Unless the goal of WMDs is to utterly destroy another city/ state/ country, making people fear each other is good enough to create a significant turmoil, disruption, and terror. Some pretty basic ingredients made a huge impact.

Also, I'd like to see more sourced information on such hypothesis as the "zombie-making yogurt WMD."

Furthermore: "I am proficient in most aspects of the future." - Dr Ian Pearson, Futurologist. I wonder if the crystal ball is used in his every-day work, or if it's only for photo ops.
posted by filthy light thief at 2:26 PM on March 5, 2010

Oh no! The page 503 errored.
Something went wrong!
This is probably a temporary error.
I can imagine the planet-busting AI smart bomb from John Carpenter's Dark Star saying exactly that.

For imagined future WMDs of the past, I still enjoy the demented genius of The Flying Crowbar. Terrain-following hypersonic nuclear-ramjet powered craft spewing out hydrogen bombs and deadly radiation both, possibly with lethal shockwaves just as an added bonus! You can just hear various General Buck Turgidsons almost purring at the presentations.
posted by Drastic at 2:27 PM on March 5, 2010

Are they mad scientists or mad engineers? 'Cause ho boy there's a difference.
posted by Pope Guilty at 2:28 PM on March 5, 2010 [3 favorites]

posted by Fezboy! at 2:28 PM on March 5, 2010 [1 favorite]

Man, no imagination these rubes. Give me a small military budget and a loyal army of henchmen and re-animated Nazi scientists and I would have the world on it's knees and LIKING IT before Spring Break.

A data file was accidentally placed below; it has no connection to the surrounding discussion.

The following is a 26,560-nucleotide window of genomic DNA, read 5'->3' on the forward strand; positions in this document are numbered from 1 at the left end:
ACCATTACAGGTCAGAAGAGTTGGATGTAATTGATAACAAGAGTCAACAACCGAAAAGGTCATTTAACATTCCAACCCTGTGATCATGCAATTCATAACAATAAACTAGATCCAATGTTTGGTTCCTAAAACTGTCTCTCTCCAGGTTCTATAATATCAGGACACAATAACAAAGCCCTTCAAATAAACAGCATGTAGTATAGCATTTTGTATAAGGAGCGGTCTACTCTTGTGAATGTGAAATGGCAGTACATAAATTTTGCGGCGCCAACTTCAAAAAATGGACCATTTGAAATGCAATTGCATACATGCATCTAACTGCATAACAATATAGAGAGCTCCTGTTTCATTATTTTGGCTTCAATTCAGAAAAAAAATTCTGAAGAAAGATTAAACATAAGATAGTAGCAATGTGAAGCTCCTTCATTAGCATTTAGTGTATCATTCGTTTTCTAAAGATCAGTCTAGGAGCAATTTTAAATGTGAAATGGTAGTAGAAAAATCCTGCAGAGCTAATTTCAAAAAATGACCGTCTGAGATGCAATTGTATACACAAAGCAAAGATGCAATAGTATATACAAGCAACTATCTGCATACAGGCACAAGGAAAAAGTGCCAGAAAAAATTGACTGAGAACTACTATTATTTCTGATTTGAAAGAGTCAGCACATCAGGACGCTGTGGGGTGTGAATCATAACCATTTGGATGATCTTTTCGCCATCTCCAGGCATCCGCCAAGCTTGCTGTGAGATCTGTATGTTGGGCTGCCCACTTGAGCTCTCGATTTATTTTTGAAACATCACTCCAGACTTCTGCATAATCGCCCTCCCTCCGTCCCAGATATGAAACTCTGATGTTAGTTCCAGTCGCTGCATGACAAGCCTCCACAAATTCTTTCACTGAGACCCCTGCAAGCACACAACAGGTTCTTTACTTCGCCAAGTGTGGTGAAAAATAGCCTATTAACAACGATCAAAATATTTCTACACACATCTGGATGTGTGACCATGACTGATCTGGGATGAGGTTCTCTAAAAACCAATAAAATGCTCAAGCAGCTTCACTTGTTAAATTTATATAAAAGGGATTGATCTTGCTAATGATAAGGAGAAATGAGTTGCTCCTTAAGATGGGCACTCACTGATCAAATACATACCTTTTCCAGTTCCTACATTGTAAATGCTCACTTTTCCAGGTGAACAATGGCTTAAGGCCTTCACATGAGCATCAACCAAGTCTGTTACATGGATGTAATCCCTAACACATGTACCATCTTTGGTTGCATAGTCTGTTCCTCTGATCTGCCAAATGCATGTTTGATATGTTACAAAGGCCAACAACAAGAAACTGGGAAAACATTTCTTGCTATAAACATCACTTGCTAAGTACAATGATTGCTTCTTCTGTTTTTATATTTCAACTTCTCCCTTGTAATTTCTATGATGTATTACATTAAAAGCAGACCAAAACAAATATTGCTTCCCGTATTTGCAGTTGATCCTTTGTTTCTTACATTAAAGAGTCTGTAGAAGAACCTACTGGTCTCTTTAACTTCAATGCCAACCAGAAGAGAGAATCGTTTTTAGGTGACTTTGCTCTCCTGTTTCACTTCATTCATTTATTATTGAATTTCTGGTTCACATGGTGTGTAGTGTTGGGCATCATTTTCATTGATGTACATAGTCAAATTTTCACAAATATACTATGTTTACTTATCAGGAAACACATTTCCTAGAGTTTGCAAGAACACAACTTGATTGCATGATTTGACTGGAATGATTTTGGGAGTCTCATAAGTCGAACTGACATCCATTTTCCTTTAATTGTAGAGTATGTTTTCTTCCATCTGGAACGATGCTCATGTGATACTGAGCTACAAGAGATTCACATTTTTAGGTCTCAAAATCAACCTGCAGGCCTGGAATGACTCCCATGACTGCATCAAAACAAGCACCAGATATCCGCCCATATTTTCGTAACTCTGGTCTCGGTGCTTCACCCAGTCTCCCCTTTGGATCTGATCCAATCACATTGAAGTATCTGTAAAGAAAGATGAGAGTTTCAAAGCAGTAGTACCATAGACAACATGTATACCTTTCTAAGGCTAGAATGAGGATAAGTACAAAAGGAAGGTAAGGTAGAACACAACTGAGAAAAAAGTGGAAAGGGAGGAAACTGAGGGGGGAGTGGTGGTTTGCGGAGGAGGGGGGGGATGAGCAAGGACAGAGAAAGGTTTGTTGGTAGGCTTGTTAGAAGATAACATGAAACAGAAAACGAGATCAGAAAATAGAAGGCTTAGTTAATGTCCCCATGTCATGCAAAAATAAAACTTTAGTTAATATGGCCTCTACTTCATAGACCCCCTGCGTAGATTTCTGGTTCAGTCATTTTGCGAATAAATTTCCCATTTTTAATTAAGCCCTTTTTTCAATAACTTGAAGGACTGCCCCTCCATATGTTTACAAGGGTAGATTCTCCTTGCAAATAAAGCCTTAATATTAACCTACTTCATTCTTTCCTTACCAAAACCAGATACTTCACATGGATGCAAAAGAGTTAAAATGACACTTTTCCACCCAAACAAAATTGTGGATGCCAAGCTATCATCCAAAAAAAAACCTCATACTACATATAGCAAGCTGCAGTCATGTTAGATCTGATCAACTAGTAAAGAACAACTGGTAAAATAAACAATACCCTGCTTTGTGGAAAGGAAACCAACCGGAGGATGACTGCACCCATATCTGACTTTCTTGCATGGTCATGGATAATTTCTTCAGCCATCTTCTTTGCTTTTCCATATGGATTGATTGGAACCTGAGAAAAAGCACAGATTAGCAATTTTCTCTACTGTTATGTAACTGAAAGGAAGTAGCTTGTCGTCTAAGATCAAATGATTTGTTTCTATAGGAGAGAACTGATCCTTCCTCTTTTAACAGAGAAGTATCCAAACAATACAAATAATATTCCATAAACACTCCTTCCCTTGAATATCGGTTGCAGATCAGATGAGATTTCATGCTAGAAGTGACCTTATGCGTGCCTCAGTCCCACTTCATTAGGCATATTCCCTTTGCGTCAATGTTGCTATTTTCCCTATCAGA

posted by The Whelk at 2:29 PM on March 5, 2010

And Dr. Future is on Twitter, too. Sharing about the comical US police, and reminding us that fun matters, amongst other things.
posted by filthy light thief at 2:30 PM on March 5, 2010

Mad science is its own reward.

Well, that and the billions you can collect from the world's nations all from the comfort of an Island Lair. You just need to make sure you team up with a sufficiently evil Evil Genius. Because there is nothing worse than listening to someone haggle with the UN;

"Now, I'm not saying that I have in my possession an orbital based kinetic weapon capable of shattering the earth's crust and penetrating all the way to the core, I'm just saying, if I did have something like that, how much would it be worth to have me not use it?.."

Maybe I'm just too old school, I like my EGs up front in their demands. It makes it easier to spot when things are about to go off the rails and you need to get the hell out before some suave agent comes in and kills everyone.
posted by quin at 2:36 PM on March 5, 2010